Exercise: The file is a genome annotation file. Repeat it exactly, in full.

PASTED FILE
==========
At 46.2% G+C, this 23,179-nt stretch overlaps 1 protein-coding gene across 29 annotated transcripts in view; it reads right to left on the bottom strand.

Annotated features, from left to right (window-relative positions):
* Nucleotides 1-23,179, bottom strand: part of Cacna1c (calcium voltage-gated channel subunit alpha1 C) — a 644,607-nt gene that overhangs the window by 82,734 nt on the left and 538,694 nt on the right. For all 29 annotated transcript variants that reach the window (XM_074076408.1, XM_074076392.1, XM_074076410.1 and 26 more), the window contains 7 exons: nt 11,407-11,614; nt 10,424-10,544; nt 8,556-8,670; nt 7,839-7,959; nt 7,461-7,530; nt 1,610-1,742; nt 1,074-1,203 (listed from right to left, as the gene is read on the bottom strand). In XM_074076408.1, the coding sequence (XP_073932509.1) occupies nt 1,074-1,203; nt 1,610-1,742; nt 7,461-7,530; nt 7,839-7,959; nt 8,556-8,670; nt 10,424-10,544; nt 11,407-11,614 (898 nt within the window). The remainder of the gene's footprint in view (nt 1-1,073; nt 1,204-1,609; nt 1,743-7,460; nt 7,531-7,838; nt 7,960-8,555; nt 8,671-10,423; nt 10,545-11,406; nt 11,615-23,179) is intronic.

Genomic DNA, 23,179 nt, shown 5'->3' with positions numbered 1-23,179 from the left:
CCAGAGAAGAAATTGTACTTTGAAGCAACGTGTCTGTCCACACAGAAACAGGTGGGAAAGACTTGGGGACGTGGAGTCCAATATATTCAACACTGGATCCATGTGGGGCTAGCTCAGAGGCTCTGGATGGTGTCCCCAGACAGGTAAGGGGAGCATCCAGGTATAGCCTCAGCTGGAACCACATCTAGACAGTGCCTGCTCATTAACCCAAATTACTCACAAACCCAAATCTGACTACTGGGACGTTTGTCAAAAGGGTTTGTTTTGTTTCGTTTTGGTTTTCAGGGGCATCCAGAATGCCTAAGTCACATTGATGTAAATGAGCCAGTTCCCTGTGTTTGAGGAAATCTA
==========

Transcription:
At 46.2% G+C, this 23,179-nt stretch overlaps 1 protein-coding gene across 29 annotated transcripts in view; it reads right to left on the bottom strand.

Annotated features, from left to right (window-relative positions):
* Nucleotides 1-23,179, bottom strand: part of Cacna1c (calcium voltage-gated channel subunit alpha1 C) — a 644,607-nt gene that overhangs the window by 82,734 nt on the left and 538,694 nt on the right. For all 29 annotated transcript variants that reach the window (XM_074076408.1, XM_074076392.1, XM_074076410.1 and 26 more), the window contains 7 exons: nt 11,407-11,614; nt 10,424-10,544; nt 8,556-8,670; nt 7,839-7,959; nt 7,461-7,530; nt 1,610-1,742; nt 1,074-1,203 (listed from right to left, as the gene is read on the bottom strand). In XM_074076408.1, the coding sequence (XP_073932509.1) occupies nt 1,074-1,203; nt 1,610-1,742; nt 7,461-7,530; nt 7,839-7,959; nt 8,556-8,670; nt 10,424-10,544; nt 11,407-11,614 (898 nt within the window). The remainder of the gene's footprint in view (nt 1-1,073; nt 1,204-1,609; nt 1,743-7,460; nt 7,531-7,838; nt 7,960-8,555; nt 8,671-10,423; nt 10,545-11,406; nt 11,615-23,179) is intronic.

Genomic DNA, 23,179 nt, shown 5'->3' with positions numbered 1-23,179 from the left:
CCAGAGAAGAAATTGTACTTTGAAGCAACGTGTCTGTCCACACAGAAACAGGTGGGAAAGACTTGGGGACGTGGAGTCCAATATATTCAACACTGGATCCATGTGGGGCTAGCTCAGAGGCTCTGGATGGTGTCCCCAGACAGGTAAGGGGAGCATCCAGGTATAGCCTCAGCTGGAACCACATCTAGACAGTGCCTGCTCATTAACCCAAATTACTCACAAACCCAAATCTGACTACTGGGACGTTTGTCAAAAGGGTTTGTTTTGTTTCGTTTTGGTTTTCAGGGGCATCCAGAATGCCTAAGTCACATTGATGTAAATGAGCCAGTTCCCTGTGTTTGAGGAAATCTA